This spring, neither consumers nor operators made major changes to their financial habits, according to the latest Table Stakes report from Datassential.

“Throughout the past month, none of the economic metrics we track for both consumers and operators have experienced any major movements. Over half of operators still expect higher traffic and sales level, and nearly 60% of consumers still expect their future finances to remain unchanged.”

More consumers are expressing hesitation around dining out than in previous months, but it’s unclear if this pattern will persist going forward, according to the report.

Inflation and labor costs remain the most pressing concerns for operators across all segments, and nearly half plan on spending the next month actively strategizing to reduce food costs.

As for consumers, while nearly 75% still express concerns around the lingering effects of inflation, only two in five are presently worried about international conflicts and crises — the lowest this figure has been since January 2024. 

Action plan: 4 ways for retailers to improve communications with shoppers

1.  Transparent pricing communications

Whenever there is a price increase, retailers could proactively inform their customers about the reasons behind it. This can be communicated at the point of sale, via signage in the appropriate department, or through digital channels, providing specifics such as increases in supplier costs or changes in supply chain dynamics.

2. Regular updates on market conditions 

Providing ongoing updates about market conditions that affect food prices, such as weather events impacting crop yields or geopolitical events affecting supply chains, can help consumers understand external factors influencing pricing.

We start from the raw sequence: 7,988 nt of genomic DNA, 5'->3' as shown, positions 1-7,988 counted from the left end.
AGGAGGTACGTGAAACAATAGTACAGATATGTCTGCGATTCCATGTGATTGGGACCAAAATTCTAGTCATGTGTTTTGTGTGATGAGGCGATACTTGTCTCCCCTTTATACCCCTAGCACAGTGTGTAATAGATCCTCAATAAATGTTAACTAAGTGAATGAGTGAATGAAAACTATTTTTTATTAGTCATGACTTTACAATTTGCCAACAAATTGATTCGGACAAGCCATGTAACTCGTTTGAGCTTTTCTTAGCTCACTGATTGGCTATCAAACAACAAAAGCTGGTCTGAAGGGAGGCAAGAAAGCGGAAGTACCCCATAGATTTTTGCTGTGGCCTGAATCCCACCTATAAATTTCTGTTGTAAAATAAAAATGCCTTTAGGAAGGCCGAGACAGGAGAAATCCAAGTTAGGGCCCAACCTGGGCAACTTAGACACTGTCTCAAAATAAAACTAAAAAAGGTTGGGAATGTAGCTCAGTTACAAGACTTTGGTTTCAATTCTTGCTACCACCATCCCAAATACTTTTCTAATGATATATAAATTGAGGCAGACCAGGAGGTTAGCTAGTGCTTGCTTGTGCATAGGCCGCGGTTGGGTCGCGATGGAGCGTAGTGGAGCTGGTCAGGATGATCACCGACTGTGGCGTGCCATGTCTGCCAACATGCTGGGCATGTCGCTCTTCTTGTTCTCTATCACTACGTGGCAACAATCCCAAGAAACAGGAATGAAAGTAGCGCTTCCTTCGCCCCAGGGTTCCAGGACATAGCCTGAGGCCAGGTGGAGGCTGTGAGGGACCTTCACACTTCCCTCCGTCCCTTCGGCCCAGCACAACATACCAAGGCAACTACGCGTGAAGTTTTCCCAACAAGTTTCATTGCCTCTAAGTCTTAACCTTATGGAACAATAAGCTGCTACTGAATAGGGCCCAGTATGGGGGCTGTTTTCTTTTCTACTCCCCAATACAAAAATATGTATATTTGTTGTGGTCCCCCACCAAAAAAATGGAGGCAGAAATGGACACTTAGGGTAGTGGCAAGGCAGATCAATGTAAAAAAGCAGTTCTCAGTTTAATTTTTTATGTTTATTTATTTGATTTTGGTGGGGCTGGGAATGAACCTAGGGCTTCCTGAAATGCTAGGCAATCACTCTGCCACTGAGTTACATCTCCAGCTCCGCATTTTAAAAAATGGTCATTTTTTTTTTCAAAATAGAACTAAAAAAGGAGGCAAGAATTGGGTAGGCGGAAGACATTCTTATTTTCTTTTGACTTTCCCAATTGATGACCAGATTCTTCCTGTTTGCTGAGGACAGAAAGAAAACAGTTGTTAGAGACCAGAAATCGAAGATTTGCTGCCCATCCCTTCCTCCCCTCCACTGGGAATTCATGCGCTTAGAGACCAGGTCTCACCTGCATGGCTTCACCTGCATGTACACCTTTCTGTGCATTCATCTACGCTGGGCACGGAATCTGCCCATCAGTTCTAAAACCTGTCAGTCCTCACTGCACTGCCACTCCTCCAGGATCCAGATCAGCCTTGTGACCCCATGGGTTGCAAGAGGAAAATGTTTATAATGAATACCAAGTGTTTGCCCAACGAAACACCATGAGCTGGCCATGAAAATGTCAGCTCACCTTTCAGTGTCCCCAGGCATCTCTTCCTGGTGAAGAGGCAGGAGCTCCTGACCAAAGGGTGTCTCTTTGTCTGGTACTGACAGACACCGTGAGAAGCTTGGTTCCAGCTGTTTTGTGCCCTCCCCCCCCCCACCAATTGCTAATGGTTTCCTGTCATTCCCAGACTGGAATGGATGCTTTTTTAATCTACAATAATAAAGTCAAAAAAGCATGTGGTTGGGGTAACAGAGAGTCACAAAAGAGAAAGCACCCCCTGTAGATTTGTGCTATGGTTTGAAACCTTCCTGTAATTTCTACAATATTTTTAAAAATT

3. Staff education

Enhance the training of in-store staff to better handle inquiries about prices and inflation, as well as better understand the true profitability of supermarkets. This direct engagement can help in managing perceptions and misinformation effectively. If employees don’t understand the situation, it will be hard for them to answer shopper questions.

4. Feedback & listening

Implement feedback tools for collecting and addressing consumer feedback. Understanding shopper sentiment can guide supermarkets in adjusting their communication strategies effectively.

Source: Retail Feedback Group 

This article is an excerpt from the June 2024 issue of Supermarket Perimeter. You can read the entire Inflation feature and more in the digital edition here.

Government policies & actions, along with product manufacturers and suppliers, were viewed as the most responsible for higher prices in supermarkets.

Government policies & actions, along with product manufacturers and suppliers, were viewed as the most responsible for higher prices in supermarkets.

| Source: The Feedback Group
Supermarkets receive relatively low scores for supporting and communicating with shoppers about inflation.Supermarkets receive relatively low scores for supporting and communicating with shoppers about inflation. | Source: The Feedback Group